Troy schools treasurer says economic forecast uncertain


TROY — The Troy City Schools Board of Education met using video technology for its regular meeting on Monday.

Superintendent Chris Piper, treasurer Jeff Price, president of the board Tom Kleptz and other support staff attended the meeting at the board office while board members and other staff joined through the Zoom video meeting platform.

Price reviewed the district’s finances, noting savings are noted in the substitute teacher salary and supply area of the report.

Price said general real estate property tax have been higher than estimated, mainly due to an issue with American Honda that filed an evaluation adjustment a year ago. Price said they’ve been working with the county auditor and the company’s legal team to settle the matter, which may end up with the district paying back the funds if it is not finalized with the company in the near future. Price said all parties are in an agreement to lower the property tax, but are waiting on the company’s final documents to make it official. The Honda distribution plant was part of the city’s enterprise zone program, which phased out last year.

Price said he doesn’t know what to anticipate with how the district will be impacted by local earned income tax and the rise in unemployment.

“It will take time before we see an impact since things are filed on a quarterly basis,” Price said. “With federal income tax, we may see a slight decline in the July settlement, but more so in the October settlement.”

Price said local property tax collection may not be impacted, but noted Franklin County announced it was considering the delay of collection, which other counties may or may not adopt.

“Honestly, the sooner we can return to somewhat of a normalcy, the better,” Price said.

The board approved a resolution to officially adopt distance learning.

“There really wasn’t legal precedent to have school virtually for months on end so this is to make sure the legal issues were resolved before they happen,” Piper said.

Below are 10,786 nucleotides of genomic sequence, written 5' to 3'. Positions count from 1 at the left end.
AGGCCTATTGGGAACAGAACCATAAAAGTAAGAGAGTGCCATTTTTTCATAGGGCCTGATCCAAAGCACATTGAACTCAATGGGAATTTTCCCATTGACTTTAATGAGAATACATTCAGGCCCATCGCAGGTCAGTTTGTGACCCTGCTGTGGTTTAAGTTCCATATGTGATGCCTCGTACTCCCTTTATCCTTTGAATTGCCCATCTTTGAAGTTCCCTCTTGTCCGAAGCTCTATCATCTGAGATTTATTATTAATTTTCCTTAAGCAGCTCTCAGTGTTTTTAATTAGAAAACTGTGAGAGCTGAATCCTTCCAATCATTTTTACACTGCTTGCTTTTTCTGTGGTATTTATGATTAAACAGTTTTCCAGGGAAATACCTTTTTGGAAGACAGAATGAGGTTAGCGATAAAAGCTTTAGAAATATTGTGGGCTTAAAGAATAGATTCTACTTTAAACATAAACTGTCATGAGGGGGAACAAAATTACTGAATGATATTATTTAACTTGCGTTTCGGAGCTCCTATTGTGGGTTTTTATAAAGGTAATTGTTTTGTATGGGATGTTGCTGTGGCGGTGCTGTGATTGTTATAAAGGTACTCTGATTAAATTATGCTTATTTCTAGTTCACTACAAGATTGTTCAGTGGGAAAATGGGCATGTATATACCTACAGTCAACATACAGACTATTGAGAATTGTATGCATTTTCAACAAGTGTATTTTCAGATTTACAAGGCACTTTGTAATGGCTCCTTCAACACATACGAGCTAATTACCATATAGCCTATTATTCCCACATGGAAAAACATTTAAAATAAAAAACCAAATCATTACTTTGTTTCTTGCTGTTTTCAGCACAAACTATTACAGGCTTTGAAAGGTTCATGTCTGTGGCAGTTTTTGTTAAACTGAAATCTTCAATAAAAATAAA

Piper said Chromebooks were distributed to students quickly. Staff and administration are working on how to follow up with students to check in on participation.

“(We are) making sure students are engaged more than anything,” Piper said. “We still have a responsibility to make sure our kids are in school.”

Doug Trostle said Troy’s plan was implemented very well and it didn’t seem as the district was “scrambling” to make plans when the state shut down schools on March 13.

Piper said district meals have been up and down throughout the month. Piper said it’s been “pretty spikey” serving children, which may be due to finding other sources. Piper said the district is coordinating with The Rec and Lincoln Community Center and are all working together.

Piper said the district will begin to form a contingency plan for graduation this week, although there were no official plans discussed.

Human resources director Mark Barhorst said the district didn’t have many retirements this spring. Barhorst said he was working with communication director David Fong on ways to honor those who are retiring from the district. Retirees were traditionally recognized at the May board meeting.

Forest Elementary Principal Paul Holbein applied to resign on condition he was to be hired as the district’s dean of students as of July 31. Barhorst said the district had a pool of 64 applicants, narrowed down to 12 and three of those are interdistrict applicants. A principal should be selected by the end of the month.

The board accepted a resolution to allow teachers to opt in or out of the evaluation process. The discretion can be made on a case by case basis and staff will work with the principal to conduct the evaluation online or start over next year.

Unemployment and its impact unknown due to virus

By Melanie Yingst

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